The play-off places at either end of the Championship table were uppermost in both these sides’ minds going into this game and a majestic first-half strike by Joe Cardle was enough to ensure it was Dunfermline whose hopes of being in the mix for the head to heads for promotion that were reinforced.
It was hard not to feel some sympathy for the hosts, who put in a real shift to get something out of the game but a chronic inability to find the back of the net – Stevie Aitken’s men have scored a meagre 15 league goals so far this campaign – cost them dearly yet again and they face a fight to avoid the relegation play-off spot.
After a late autumn slump in which they went seven games without a win, Allan Johnston’s side appear to be back on track having collected a maximum return from their last three fixtures. “It’s a good three points,” enthused the Dunfermline manager, “I thought we started really well and we scored a goal worthy of winning any game. But fair credit to Dumbarton, they came back at us in the second half and put us under a lot of pressure – it was good to grind out the result.”
During an opening 45 minutes in which the Fifers held the upper hand in terms of chances it took one moment of genuine class by Cardle to separate the sides.
Whereas much of the constructive play by both sets of players was undone by over-ambitious final balls, the experienced winger took matters into his own hands, collecting a through ball from Dean Shiels and then executing a fine shot on the turn which looped over Sons goalkeeper Scott Gallagher and into the net.
The hosts, as has been typical of their campaign to date, generally held their own but their Achilles heel, a lack of decisive finishing, surfaced yet again after a telling cross from Liam Dick was headed wide of the target by David Wilson from only six yards out.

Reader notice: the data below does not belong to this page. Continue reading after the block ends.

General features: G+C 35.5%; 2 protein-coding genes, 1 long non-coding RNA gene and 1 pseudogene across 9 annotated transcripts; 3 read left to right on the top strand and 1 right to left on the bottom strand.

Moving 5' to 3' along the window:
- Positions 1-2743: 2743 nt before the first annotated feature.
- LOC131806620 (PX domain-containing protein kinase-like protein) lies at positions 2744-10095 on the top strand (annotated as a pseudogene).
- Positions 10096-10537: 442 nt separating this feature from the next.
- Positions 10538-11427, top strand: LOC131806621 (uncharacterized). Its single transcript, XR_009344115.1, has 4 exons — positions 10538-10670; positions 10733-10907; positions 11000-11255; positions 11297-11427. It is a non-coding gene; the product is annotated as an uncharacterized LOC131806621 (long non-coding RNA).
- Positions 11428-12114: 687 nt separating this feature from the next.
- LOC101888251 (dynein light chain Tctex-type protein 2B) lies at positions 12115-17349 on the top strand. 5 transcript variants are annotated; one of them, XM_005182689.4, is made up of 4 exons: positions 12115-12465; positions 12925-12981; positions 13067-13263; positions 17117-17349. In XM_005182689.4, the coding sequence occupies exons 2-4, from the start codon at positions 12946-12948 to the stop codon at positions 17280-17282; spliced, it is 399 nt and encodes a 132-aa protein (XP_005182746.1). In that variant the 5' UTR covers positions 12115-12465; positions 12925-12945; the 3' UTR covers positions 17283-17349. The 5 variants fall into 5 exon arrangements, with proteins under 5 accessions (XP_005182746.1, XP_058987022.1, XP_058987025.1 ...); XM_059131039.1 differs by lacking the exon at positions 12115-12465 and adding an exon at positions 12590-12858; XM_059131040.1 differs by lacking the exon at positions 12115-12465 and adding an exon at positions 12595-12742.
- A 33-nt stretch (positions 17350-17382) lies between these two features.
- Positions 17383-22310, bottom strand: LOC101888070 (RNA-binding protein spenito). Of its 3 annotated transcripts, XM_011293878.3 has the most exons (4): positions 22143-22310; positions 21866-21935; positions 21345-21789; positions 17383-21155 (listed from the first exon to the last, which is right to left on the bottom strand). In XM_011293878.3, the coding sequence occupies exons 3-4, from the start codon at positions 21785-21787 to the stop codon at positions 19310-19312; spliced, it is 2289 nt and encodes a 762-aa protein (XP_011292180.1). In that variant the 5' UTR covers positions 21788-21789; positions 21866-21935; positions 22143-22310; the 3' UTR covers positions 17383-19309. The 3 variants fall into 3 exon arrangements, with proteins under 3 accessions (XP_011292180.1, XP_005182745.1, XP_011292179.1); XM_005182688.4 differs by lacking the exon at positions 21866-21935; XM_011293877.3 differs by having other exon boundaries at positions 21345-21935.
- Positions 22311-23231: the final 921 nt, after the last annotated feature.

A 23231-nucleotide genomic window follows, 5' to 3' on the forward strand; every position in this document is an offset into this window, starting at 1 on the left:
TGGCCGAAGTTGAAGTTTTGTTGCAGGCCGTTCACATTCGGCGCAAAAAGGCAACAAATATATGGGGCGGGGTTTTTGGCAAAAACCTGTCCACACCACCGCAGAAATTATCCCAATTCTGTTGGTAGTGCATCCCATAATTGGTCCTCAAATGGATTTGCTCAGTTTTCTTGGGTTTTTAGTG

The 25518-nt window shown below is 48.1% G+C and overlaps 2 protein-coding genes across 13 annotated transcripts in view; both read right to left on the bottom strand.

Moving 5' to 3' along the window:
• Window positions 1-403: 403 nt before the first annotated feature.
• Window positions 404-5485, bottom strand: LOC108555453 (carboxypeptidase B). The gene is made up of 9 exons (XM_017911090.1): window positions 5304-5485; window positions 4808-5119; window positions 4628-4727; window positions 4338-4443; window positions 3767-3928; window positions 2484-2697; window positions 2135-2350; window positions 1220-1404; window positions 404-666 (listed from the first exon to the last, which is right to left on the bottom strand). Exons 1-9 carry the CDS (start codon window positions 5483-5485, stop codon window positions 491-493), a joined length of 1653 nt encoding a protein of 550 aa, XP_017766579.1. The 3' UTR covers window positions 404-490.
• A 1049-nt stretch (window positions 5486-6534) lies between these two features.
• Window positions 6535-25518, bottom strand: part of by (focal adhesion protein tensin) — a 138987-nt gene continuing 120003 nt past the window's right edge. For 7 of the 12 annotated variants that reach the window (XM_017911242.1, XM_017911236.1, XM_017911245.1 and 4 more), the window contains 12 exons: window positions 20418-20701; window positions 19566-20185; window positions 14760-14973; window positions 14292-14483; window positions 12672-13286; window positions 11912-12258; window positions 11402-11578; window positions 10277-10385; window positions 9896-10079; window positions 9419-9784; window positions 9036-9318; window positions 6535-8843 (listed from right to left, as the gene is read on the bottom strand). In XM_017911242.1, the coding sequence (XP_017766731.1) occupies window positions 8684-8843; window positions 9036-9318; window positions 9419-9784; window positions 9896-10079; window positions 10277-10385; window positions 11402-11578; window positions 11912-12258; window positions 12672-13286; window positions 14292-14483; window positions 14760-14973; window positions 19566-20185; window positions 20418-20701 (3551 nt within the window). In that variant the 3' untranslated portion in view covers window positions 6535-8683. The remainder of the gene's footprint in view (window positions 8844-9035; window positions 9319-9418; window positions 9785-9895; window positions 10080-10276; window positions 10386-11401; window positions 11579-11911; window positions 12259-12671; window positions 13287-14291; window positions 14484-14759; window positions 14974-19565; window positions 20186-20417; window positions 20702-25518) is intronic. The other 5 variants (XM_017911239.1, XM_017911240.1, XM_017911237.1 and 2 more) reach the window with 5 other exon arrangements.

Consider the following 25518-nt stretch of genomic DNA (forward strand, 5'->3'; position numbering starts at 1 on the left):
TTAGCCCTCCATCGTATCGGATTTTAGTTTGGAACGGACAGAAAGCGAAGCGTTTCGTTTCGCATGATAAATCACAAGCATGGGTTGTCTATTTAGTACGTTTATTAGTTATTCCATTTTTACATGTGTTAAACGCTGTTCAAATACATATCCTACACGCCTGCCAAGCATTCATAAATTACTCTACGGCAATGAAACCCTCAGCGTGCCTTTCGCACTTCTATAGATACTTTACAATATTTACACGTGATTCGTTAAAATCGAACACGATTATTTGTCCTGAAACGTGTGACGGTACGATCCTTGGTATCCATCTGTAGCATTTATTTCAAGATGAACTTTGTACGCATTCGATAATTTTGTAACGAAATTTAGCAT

Dumbarton manager Stevie Aitken sought to improve his side’s attacking options by bringing on Christian Nade at the interval and the much-travelled Frenchman certainly brought a presence to the Sons front line that had previously been lacking.
It nearly paid dividends as the veteran striker got on the end of a Tom Walsh cross, but his powerful header lacked the accuracy to trouble Lee Robinson in the visitors’ goal.
With both sides compressing the midfield it became something of a battle of attrition with little in the way of subtlety on display.
The tide of possession turned the home side’s way but although they worked tirelessly the better chances still materialised at the other end. Cardle sent over a swinging cross that landed at the feet of Shiels, who showed no sign of being affected by the abuse he received during his side’s game with Falkirk in midweek, and was unlucky on this occasion to see his shot deflected just over the crossbar by an outstretched opponent’s leg.
Jean Yves M’Voto also went close with a header and an Andy Ryan shot skimmed the post for the visitors, but as the game entered its closing stages they became visibly nervous as they sought to hold on to their narrow advantage.
Nade found himself in the clear for once but could only hit a curling shot tamely towards Robinson and full-back David Smith was unable to make anything of two late openings for the part-timers.
“It was a cheap goal for us to concede and we weren’t up to our usual standards in the first half,” reflected Aitken. “We dug in deep in the second half to try to get an equaliser but it just wasn’t to be. It was all one-way traffic – we just couldn’t find that goal.”